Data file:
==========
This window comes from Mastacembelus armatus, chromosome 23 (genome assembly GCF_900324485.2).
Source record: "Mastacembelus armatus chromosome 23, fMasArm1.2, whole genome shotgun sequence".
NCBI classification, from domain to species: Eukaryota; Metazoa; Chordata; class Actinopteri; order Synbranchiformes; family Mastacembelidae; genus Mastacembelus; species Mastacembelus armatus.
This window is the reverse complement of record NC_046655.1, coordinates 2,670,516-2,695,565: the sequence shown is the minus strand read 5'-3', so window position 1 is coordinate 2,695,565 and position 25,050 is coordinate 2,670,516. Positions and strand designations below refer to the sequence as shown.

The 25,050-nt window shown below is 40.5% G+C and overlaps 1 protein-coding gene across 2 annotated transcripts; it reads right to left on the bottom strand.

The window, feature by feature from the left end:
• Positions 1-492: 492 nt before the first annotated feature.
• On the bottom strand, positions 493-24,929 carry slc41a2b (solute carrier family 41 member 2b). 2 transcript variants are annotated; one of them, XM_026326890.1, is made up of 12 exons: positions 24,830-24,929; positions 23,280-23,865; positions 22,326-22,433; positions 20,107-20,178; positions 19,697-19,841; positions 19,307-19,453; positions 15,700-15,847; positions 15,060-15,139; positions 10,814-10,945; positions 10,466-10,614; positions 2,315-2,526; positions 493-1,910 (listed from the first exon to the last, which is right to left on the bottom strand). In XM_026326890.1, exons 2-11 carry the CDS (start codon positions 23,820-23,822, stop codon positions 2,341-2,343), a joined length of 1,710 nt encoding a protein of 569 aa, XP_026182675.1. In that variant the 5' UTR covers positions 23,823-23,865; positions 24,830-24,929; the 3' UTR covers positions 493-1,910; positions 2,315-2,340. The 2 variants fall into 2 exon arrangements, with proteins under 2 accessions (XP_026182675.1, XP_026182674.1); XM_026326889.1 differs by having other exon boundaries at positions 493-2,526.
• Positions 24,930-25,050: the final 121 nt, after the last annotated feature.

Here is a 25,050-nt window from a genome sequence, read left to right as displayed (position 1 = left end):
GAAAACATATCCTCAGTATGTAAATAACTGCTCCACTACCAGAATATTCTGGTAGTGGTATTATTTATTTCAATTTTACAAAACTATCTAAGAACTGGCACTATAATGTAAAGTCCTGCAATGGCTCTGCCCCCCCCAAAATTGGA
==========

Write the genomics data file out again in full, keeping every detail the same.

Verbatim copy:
This window comes from Mastacembelus armatus, chromosome 23 (genome assembly GCF_900324485.2).
Source record: "Mastacembelus armatus chromosome 23, fMasArm1.2, whole genome shotgun sequence".
NCBI classification, from domain to species: Eukaryota; Metazoa; Chordata; class Actinopteri; order Synbranchiformes; family Mastacembelidae; genus Mastacembelus; species Mastacembelus armatus.
This window is the reverse complement of record NC_046655.1, coordinates 2,670,516-2,695,565: the sequence shown is the minus strand read 5'-3', so window position 1 is coordinate 2,695,565 and position 25,050 is coordinate 2,670,516. Positions and strand designations below refer to the sequence as shown.

The 25,050-nt window shown below is 40.5% G+C and overlaps 1 protein-coding gene across 2 annotated transcripts; it reads right to left on the bottom strand.

The window, feature by feature from the left end:
• Positions 1-492: 492 nt before the first annotated feature.
• On the bottom strand, positions 493-24,929 carry slc41a2b (solute carrier family 41 member 2b). 2 transcript variants are annotated; one of them, XM_026326890.1, is made up of 12 exons: positions 24,830-24,929; positions 23,280-23,865; positions 22,326-22,433; positions 20,107-20,178; positions 19,697-19,841; positions 19,307-19,453; positions 15,700-15,847; positions 15,060-15,139; positions 10,814-10,945; positions 10,466-10,614; positions 2,315-2,526; positions 493-1,910 (listed from the first exon to the last, which is right to left on the bottom strand). In XM_026326890.1, exons 2-11 carry the CDS (start codon positions 23,820-23,822, stop codon positions 2,341-2,343), a joined length of 1,710 nt encoding a protein of 569 aa, XP_026182675.1. In that variant the 5' UTR covers positions 23,823-23,865; positions 24,830-24,929; the 3' UTR covers positions 493-1,910; positions 2,315-2,340. The 2 variants fall into 2 exon arrangements, with proteins under 2 accessions (XP_026182675.1, XP_026182674.1); XM_026326889.1 differs by having other exon boundaries at positions 493-2,526.
• Positions 24,930-25,050: the final 121 nt, after the last annotated feature.

Here is a 25,050-nt window from a genome sequence, read left to right as displayed (position 1 = left end):
GAAAACATATCCTCAGTATGTAAATAACTGCTCCACTACCAGAATATTCTGGTAGTGGTATTATTTATTTCAATTTTACAAAACTATCTAAGAACTGGCACTATAATGTAAAGTCCTGCAATGGCTCTGCCCCCCCCAAAATTGGA